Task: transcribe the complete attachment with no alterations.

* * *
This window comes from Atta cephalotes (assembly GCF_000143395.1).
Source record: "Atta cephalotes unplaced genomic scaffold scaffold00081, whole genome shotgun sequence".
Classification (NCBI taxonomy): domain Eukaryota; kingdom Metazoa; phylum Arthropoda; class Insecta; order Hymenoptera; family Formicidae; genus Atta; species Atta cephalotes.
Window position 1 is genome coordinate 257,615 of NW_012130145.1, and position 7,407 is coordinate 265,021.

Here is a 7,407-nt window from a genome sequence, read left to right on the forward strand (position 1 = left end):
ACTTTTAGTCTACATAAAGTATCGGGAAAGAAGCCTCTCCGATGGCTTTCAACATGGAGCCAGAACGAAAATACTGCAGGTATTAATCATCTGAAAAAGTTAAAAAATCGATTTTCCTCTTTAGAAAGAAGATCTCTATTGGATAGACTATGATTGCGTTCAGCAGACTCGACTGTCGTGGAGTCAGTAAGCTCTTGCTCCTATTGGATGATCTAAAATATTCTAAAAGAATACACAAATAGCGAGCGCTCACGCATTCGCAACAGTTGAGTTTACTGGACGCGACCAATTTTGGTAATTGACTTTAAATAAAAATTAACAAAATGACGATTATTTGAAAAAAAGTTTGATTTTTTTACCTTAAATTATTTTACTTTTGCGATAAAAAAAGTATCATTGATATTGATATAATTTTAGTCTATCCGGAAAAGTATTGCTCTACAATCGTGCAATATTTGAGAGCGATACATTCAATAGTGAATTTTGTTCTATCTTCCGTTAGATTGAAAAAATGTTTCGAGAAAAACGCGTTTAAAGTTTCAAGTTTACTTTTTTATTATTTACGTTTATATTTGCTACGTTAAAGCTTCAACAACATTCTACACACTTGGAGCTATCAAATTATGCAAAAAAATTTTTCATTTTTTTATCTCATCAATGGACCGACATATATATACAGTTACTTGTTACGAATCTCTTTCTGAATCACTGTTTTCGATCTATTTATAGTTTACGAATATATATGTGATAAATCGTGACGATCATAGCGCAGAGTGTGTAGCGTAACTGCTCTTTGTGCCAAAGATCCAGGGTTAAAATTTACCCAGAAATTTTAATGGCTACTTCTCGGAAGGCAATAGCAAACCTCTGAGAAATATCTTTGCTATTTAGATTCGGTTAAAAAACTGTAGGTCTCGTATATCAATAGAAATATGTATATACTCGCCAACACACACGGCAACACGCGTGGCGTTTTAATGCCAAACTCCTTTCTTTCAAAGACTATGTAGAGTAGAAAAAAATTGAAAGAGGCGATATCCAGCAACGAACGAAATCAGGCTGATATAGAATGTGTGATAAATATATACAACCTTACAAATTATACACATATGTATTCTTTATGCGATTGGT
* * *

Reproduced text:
This window comes from Atta cephalotes (assembly GCF_000143395.1).
Source record: "Atta cephalotes unplaced genomic scaffold scaffold00081, whole genome shotgun sequence".
Classification (NCBI taxonomy): domain Eukaryota; kingdom Metazoa; phylum Arthropoda; class Insecta; order Hymenoptera; family Formicidae; genus Atta; species Atta cephalotes.
Window position 1 is genome coordinate 257,615 of NW_012130145.1, and position 7,407 is coordinate 265,021.

Here is a 7,407-nt window from a genome sequence, read left to right on the forward strand (position 1 = left end):
ACTTTTAGTCTACATAAAGTATCGGGAAAGAAGCCTCTCCGATGGCTTTCAACATGGAGCCAGAACGAAAATACTGCAGGTATTAATCATCTGAAAAAGTTAAAAAATCGATTTTCCTCTTTAGAAAGAAGATCTCTATTGGATAGACTATGATTGCGTTCAGCAGACTCGACTGTCGTGGAGTCAGTAAGCTCTTGCTCCTATTGGATGATCTAAAATATTCTAAAAGAATACACAAATAGCGAGCGCTCACGCATTCGCAACAGTTGAGTTTACTGGACGCGACCAATTTTGGTAATTGACTTTAAATAAAAATTAACAAAATGACGATTATTTGAAAAAAAGTTTGATTTTTTTACCTTAAATTATTTTACTTTTGCGATAAAAAAAGTATCATTGATATTGATATAATTTTAGTCTATCCGGAAAAGTATTGCTCTACAATCGTGCAATATTTGAGAGCGATACATTCAATAGTGAATTTTGTTCTATCTTCCGTTAGATTGAAAAAATGTTTCGAGAAAAACGCGTTTAAAGTTTCAAGTTTACTTTTTTATTATTTACGTTTATATTTGCTACGTTAAAGCTTCAACAACATTCTACACACTTGGAGCTATCAAATTATGCAAAAAAATTTTTCATTTTTTTATCTCATCAATGGACCGACATATATATACAGTTACTTGTTACGAATCTCTTTCTGAATCACTGTTTTCGATCTATTTATAGTTTACGAATATATATGTGATAAATCGTGACGATCATAGCGCAGAGTGTGTAGCGTAACTGCTCTTTGTGCCAAAGATCCAGGGTTAAAATTTACCCAGAAATTTTAATGGCTACTTCTCGGAAGGCAATAGCAAACCTCTGAGAAATATCTTTGCTATTTAGATTCGGTTAAAAAACTGTAGGTCTCGTATATCAATAGAAATATGTATATACTCGCCAACACACACGGCAACACGCGTGGCGTTTTAATGCCAAACTCCTTTCTTTCAAAGACTATGTAGAGTAGAAAAAAATTGAAAGAGGCGATATCCAGCAACGAACGAAATCAGGCTGATATAGAATGTGTGATAAATATATACAACCTTACAAATTATACACATATGTATTCTTTATGCGATTGGT